Always remember that the further the distance between the VPN sever and your device, the slower the VPN connection speed.
Geographical distance impacts VPN connection speed for 3 main reasons:
- Data is transmitted in packets. More packets are lost over longer distances.
- Data has to travel over several networks before it reaches its intended destination. A longer distance means that there are more networks to pass through. This, in turn, affects your latency.
- Finally, there are international bandwidth limitations. The data cables that cross international boundaries can only transmit a finite amount of data. Therefore, if there is too much data to transmit, latency is going to increase. This results in reduced speeds.
Strategy #2: Change Your VPN Connection Protocol
Better VPN connection protocols use higher bit encryption. Although these encryptions guarantee a greater level of security, they considerably lower internet speed.
Many of the best VPN providers will provide you with multiple connection protocols to choose from. Better VPN connection speeds are possible with less-secure connection protocols.
The lowest connection protocol possible is PPTP which is, of course, the least secure.
For a deeper explanation, check out my explanation of various VPN connection protocols on this website.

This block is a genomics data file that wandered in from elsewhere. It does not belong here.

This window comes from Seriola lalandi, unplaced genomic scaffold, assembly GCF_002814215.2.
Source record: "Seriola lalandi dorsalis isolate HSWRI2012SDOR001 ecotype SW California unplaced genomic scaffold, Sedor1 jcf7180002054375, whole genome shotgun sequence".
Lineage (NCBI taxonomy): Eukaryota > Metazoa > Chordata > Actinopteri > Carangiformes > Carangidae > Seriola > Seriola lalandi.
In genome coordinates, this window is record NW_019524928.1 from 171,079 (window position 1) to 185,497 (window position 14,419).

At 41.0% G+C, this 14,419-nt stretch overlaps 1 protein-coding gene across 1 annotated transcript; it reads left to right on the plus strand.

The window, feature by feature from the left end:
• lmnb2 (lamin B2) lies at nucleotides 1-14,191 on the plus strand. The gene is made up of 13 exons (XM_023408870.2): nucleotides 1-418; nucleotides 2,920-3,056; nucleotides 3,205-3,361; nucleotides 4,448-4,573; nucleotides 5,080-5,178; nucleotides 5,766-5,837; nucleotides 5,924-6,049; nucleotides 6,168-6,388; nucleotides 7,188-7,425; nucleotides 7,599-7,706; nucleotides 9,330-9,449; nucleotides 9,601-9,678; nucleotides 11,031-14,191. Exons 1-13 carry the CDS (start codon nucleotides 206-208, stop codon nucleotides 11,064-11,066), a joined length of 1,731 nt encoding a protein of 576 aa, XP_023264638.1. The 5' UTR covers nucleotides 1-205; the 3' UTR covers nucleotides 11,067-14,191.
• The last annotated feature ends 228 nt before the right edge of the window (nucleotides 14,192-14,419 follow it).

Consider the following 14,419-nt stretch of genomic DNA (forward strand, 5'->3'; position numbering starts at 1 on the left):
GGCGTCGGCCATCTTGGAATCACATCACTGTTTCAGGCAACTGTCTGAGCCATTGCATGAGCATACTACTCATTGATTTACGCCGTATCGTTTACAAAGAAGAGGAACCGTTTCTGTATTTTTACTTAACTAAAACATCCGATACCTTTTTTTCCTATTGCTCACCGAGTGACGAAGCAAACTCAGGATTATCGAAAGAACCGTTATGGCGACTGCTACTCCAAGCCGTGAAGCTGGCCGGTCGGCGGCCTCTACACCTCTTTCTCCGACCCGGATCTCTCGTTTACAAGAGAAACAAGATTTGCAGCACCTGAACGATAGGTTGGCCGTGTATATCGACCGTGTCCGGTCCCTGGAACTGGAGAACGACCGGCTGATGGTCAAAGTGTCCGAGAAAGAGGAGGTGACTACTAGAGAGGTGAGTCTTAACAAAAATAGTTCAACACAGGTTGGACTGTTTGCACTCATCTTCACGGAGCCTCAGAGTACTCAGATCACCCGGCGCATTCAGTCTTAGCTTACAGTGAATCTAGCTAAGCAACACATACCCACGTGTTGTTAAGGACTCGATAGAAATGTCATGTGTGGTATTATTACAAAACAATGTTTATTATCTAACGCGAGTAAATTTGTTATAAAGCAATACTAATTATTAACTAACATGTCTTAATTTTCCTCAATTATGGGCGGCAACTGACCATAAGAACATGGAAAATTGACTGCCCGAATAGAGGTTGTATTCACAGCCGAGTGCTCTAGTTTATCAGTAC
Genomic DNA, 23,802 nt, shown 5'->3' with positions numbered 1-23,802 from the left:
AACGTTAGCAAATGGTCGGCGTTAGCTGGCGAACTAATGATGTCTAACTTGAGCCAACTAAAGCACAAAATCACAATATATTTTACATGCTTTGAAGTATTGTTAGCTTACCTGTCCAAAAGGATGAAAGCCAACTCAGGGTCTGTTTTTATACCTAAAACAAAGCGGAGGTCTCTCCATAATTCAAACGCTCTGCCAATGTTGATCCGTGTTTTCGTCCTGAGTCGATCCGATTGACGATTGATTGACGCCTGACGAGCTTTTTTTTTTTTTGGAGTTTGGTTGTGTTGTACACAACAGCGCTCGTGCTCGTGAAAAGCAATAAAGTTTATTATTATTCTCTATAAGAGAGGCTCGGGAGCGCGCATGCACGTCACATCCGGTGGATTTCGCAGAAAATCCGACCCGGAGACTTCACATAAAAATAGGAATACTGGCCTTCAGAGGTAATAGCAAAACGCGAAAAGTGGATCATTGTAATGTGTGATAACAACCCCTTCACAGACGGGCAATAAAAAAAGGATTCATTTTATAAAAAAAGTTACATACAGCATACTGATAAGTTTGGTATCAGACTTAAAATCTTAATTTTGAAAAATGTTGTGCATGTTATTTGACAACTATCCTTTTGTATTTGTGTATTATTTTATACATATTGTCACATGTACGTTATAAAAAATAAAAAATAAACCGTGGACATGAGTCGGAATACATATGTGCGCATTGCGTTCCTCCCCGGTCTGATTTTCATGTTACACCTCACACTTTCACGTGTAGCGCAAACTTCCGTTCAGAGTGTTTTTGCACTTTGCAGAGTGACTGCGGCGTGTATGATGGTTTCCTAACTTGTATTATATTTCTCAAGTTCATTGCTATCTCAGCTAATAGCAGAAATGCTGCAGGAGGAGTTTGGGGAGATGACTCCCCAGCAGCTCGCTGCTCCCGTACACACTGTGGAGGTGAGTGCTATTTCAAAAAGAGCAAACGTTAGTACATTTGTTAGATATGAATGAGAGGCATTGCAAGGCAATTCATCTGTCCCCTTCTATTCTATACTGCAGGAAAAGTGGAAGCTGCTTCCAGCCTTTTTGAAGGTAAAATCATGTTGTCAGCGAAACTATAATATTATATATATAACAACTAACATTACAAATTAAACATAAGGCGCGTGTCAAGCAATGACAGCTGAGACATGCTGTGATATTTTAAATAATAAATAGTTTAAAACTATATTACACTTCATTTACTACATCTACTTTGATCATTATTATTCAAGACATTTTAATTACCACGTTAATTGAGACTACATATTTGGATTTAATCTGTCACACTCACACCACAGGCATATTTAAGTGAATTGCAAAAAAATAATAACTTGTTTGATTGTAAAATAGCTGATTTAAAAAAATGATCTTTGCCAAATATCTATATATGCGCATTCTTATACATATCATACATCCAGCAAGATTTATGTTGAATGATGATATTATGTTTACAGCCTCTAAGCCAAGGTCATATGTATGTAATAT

Strategy #3: Double-Check Your Network Connection
If the first two strategies don’t work, the problem could be your Wi-Fi connection. Your VPN won’t be able to perform optimally if your Wi-Fi signal is weak.
Consider using an Ethernet cable if Ethernet ports are available. You can also try moving closer to your Wi-Fi router. If the problem persists, consider upgrading your Wi-Fi with your Internet Service Provider (ISP).
Bandwidth is one of the most crucial factors affecting internet speed. Bandwidth is essentially the amount of data that can be transmitted through your internet router. For instance, a bandwidth of 10 MBPS would mean that you can receive up to 10 megabits per second.
Some ISPs deliberately slow down certain types of internet traffic (which is called “throttling”) while others slow down connections if too much data is downloaded in one month.
They do this by limiting your bandwidth.
You can perform tests to determine if your ISP is slowing down or throttling your internet connection.
A typical test is monitoring your internet speed variations at both the beginning and end of each month. An ISP may limit your bandwidth towards the end of the month if it notices you’ve used a large amount of data.